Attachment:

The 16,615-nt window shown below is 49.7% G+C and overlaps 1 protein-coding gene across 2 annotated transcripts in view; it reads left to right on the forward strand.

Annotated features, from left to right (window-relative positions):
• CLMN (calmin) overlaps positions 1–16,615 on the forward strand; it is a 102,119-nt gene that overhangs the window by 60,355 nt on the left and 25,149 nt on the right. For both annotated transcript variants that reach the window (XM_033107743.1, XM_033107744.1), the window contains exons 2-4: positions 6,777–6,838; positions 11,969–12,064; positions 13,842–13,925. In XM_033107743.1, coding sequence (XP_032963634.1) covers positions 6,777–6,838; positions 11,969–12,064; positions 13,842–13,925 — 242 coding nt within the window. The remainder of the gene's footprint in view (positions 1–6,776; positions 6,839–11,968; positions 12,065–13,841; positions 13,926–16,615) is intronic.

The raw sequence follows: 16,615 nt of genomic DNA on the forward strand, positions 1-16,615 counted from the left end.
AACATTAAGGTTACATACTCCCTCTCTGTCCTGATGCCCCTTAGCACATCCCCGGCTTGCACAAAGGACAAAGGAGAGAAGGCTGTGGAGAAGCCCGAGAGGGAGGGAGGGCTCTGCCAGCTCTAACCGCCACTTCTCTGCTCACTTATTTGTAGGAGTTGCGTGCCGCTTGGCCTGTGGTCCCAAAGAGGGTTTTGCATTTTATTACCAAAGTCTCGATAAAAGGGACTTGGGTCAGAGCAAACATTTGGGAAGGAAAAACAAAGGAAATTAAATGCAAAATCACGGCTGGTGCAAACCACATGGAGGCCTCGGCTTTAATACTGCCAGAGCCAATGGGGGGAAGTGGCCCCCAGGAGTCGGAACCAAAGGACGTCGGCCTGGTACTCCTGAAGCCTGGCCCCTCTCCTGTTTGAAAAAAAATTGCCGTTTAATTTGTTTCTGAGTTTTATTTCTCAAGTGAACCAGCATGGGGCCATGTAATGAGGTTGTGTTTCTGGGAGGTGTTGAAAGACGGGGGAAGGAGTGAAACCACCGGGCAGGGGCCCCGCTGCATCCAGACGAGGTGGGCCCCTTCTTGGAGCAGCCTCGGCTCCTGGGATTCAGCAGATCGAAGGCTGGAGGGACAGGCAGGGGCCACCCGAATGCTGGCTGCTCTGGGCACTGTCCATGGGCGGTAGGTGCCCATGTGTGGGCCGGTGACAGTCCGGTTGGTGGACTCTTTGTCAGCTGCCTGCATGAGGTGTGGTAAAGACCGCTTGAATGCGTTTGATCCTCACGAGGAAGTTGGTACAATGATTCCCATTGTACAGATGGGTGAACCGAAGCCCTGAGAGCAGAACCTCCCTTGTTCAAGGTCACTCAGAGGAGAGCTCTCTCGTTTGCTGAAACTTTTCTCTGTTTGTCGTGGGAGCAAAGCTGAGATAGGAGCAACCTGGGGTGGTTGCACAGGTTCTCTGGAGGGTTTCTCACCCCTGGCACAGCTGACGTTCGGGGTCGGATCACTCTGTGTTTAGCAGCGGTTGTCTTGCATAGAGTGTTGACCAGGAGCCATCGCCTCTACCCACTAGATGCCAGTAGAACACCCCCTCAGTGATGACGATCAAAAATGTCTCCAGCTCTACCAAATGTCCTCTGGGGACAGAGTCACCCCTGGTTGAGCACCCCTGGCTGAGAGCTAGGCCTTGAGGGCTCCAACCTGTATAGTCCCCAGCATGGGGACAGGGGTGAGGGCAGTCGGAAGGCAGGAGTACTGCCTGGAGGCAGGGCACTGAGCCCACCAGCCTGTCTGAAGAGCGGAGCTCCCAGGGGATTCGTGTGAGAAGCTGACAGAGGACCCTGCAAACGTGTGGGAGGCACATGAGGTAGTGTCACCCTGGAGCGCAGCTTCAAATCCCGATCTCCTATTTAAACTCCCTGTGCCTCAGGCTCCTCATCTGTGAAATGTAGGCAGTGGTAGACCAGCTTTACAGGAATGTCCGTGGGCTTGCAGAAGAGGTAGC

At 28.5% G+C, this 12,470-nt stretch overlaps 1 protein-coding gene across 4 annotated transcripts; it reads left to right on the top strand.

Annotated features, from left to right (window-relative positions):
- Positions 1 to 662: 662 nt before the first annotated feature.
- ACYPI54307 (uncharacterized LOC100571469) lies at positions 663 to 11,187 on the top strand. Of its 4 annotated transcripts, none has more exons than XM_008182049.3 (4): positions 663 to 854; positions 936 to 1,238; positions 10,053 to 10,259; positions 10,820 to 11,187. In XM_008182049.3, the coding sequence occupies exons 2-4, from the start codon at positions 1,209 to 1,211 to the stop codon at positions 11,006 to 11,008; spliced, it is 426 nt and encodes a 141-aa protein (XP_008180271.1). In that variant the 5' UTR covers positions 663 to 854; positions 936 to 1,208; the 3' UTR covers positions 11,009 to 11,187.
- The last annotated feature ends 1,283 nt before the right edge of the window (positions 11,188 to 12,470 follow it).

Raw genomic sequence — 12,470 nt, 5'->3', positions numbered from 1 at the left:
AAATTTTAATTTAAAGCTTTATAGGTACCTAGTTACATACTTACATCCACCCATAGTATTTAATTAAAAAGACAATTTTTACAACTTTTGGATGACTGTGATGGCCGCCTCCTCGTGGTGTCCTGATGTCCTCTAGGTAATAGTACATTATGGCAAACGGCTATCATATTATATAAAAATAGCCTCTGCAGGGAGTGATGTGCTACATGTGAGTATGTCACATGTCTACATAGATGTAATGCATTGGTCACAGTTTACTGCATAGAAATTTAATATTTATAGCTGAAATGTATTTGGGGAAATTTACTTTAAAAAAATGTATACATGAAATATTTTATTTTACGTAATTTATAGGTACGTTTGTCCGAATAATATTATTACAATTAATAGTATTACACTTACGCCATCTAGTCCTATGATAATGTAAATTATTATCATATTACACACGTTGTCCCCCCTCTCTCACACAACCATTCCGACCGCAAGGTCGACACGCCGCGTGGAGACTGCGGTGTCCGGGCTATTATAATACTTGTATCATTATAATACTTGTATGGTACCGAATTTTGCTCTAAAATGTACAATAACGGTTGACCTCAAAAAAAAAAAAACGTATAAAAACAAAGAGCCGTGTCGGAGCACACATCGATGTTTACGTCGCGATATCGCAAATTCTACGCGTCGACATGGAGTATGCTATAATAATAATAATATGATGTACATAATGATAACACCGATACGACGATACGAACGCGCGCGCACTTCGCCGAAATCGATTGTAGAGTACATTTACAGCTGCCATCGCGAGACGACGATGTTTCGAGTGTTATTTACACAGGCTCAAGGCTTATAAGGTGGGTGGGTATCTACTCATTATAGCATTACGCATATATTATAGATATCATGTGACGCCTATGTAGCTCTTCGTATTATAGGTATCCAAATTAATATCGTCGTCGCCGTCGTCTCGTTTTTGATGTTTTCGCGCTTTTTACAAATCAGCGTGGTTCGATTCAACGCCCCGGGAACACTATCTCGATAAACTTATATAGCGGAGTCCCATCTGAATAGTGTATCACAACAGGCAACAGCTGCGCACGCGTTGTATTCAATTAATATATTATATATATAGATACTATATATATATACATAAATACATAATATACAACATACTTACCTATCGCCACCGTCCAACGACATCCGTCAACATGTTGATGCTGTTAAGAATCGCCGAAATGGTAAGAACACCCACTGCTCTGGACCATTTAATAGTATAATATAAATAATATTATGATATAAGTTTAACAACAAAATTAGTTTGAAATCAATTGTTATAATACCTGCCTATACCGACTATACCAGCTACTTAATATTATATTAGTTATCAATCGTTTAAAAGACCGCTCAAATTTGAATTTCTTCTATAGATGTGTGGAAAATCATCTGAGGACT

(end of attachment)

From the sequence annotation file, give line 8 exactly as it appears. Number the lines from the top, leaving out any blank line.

- Positions 1 to 662: 662 nt before the first annotated feature.